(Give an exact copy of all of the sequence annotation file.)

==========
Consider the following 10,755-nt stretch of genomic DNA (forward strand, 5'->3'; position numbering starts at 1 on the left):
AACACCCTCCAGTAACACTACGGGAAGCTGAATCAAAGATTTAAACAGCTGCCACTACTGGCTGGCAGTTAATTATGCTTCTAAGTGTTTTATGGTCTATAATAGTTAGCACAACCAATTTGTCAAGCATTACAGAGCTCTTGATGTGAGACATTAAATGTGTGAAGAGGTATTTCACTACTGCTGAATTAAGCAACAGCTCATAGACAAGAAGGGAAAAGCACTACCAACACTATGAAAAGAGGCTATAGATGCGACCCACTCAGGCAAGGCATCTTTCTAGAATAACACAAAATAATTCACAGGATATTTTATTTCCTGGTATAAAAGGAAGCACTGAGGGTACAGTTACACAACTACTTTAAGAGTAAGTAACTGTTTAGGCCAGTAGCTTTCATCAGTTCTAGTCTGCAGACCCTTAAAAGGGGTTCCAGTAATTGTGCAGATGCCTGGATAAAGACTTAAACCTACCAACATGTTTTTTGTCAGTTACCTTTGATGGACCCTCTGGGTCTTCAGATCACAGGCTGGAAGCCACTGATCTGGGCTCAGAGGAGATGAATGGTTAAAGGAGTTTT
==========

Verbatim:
Consider the following 10,755-nt stretch of genomic DNA (forward strand, 5'->3'; position numbering starts at 1 on the left):
AACACCCTCCAGTAACACTACGGGAAGCTGAATCAAAGATTTAAACAGCTGCCACTACTGGCTGGCAGTTAATTATGCTTCTAAGTGTTTTATGGTCTATAATAGTTAGCACAACCAATTTGTCAAGCATTACAGAGCTCTTGATGTGAGACATTAAATGTGTGAAGAGGTATTTCACTACTGCTGAATTAAGCAACAGCTCATAGACAAGAAGGGAAAAGCACTACCAACACTATGAAAAGAGGCTATAGATGCGACCCACTCAGGCAAGGCATCTTTCTAGAATAACACAAAATAATTCACAGGATATTTTATTTCCTGGTATAAAAGGAAGCACTGAGGGTACAGTTACACAACTACTTTAAGAGTAAGTAACTGTTTAGGCCAGTAGCTTTCATCAGTTCTAGTCTGCAGACCCTTAAAAGGGGTTCCAGTAATTGTGCAGATGCCTGGATAAAGACTTAAACCTACCAACATGTTTTTTGTCAGTTACCTTTGATGGACCCTCTGGGTCTTCAGATCACAGGCTGGAAGCCACTGATCTGGGCTCAGAGGAGATGAATGGTTAAAGGAGTTTT